The Information Commissioner’s Office (ICO) has fined Smart Home Protection Ltd £90,000 for making nuisance calls to people registered with the Telephone Preference Service (TPS).
The Staffordshire company was behind 118,000
It is against the law to make marketing calls to numbers that have been registered with the TPS for more than 28 days, unless people have provided consent.
The ICO received 125 complaints about the company, including:
“I have physical movement difficulties and I am sick of having to get up and answer unwanted calls. They are preying on the fears of criminal activity against people at home.”
Other complainants stated the script used by the company was designed to imply crime rates in the area were on the rise and that they had a connection with the local police.
The ICO also found that Smart Home Protection had a cloud-based dialler system which suppressed TPS listed numbers, but at the time the service was not enabled. The firm also purchased third party data without undertaking any sufficient due diligence, to check whether they had the consent to call people.
Stephen Eckersley, ICO’s Director of Investigations, said:
“Smart Home Protection has been in business for many years, so they should have been fully aware of their data protection obligations. It is a company’s responsibility to check the TPS and make sure that it has valid consent to make marketing calls. If they don’t, they can expect robust enforcement."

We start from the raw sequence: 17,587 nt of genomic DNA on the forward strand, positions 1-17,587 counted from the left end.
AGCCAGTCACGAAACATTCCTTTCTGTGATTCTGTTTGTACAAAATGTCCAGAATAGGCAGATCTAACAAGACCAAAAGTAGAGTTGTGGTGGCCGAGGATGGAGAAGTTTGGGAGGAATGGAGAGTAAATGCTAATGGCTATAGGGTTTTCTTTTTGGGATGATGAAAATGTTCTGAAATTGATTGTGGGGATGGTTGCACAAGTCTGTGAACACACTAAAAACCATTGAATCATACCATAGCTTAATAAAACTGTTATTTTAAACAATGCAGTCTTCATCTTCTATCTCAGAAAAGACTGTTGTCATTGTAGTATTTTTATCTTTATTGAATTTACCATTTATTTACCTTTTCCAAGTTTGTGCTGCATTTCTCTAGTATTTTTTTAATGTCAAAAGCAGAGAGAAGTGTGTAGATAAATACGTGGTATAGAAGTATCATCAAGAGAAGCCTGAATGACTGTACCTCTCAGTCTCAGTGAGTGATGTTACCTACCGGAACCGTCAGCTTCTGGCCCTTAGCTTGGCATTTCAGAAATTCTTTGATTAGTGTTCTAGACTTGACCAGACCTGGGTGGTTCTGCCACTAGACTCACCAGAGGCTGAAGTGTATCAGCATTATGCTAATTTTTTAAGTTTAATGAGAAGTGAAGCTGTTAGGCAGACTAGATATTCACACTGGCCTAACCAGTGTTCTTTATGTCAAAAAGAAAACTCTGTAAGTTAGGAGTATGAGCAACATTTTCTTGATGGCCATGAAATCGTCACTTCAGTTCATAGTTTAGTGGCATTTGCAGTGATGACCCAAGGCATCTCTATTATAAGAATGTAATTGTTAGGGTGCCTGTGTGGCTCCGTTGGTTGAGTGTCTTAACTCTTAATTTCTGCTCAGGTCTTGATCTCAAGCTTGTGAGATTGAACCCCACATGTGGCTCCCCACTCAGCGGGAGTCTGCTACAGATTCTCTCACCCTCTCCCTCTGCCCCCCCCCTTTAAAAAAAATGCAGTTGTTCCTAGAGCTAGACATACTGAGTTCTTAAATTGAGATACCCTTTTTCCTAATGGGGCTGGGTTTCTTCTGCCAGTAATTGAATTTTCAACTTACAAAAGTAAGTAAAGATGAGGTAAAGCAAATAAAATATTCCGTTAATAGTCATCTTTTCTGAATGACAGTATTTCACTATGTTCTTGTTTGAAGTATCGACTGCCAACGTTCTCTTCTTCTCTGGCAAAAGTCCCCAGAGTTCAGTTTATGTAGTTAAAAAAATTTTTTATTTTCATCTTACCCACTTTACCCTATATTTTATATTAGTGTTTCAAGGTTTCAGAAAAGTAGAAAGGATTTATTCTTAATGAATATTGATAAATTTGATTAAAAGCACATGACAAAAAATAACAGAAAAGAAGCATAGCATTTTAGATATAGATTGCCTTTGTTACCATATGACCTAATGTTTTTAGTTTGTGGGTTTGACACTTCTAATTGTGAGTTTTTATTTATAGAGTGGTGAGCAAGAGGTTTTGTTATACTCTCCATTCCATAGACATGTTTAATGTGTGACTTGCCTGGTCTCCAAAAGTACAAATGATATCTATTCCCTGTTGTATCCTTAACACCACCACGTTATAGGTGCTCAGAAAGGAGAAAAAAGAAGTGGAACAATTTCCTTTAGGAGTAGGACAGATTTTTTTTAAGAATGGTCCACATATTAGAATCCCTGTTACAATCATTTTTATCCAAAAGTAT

The advice for people who receive nuisance marketing calls, emails and texts is to ask the company to remove their details from their lists, read the small print and be careful about ticking boxes which could give them consent to contact you and to report them to the ICO.
Companies that carry out electronic marketing and want to make sure they are complying with the law, should subscribe to the TPS for a fee to get the register of subscribers to screen against their own call lists. Further advice is available on the ICO website.
The ICO has the power to issue fines up to £500,000 to firms who carry out nuisance marketing under the Privacy and Electronic Communications Regulations (PECR).
Notes to Editors
- The Information Commissioner’s Office upholds information rights in the public interest, promoting openness by public bodies and data privacy for individuals.
- The ICO has specific responsibilities set out in the Data Protection Act 2018, the General Data Protection Regulation (GDPR), the Freedom of Information Act 2000, Environmental Information Regulations 2004 and Privacy and Electronic Communications Regulations 2003.
- The Privacy and Electronic Communications Regulations (PECR) give people specific privacy rights in relation to electronic communications. There are specific rules on:
- marketing calls, emails, texts and faxes;
- cookies (and similar technologies);
- keeping communications services secure; and
- customer privacy as regards traffic and location data, itemised billing, line identification, and directory listings.
- We aim to help organisations comply with PECR and promote good practice by offering advice and guidance. We will take enforcement action against organisations that persistently ignore their obligations.
- The ICO has the power under PECR to impose a monetary penalty on a data controller of up to £500,000.
- Civil Monetary Penalties (CMPs) are subject to a right of appeal to the (First-tier Tribunal) General Regulatory Chamber against the imposition of the monetary penalty and/or the amount of the penalty specified in the monetary penalty notice.
- Any monetary penalty is paid into the Treasury’s Consolidated Fund and is not kept by the Information Commissioner’s Office (ICO).
- To report a concern to the ICO, visit ico.org.uk/concerns.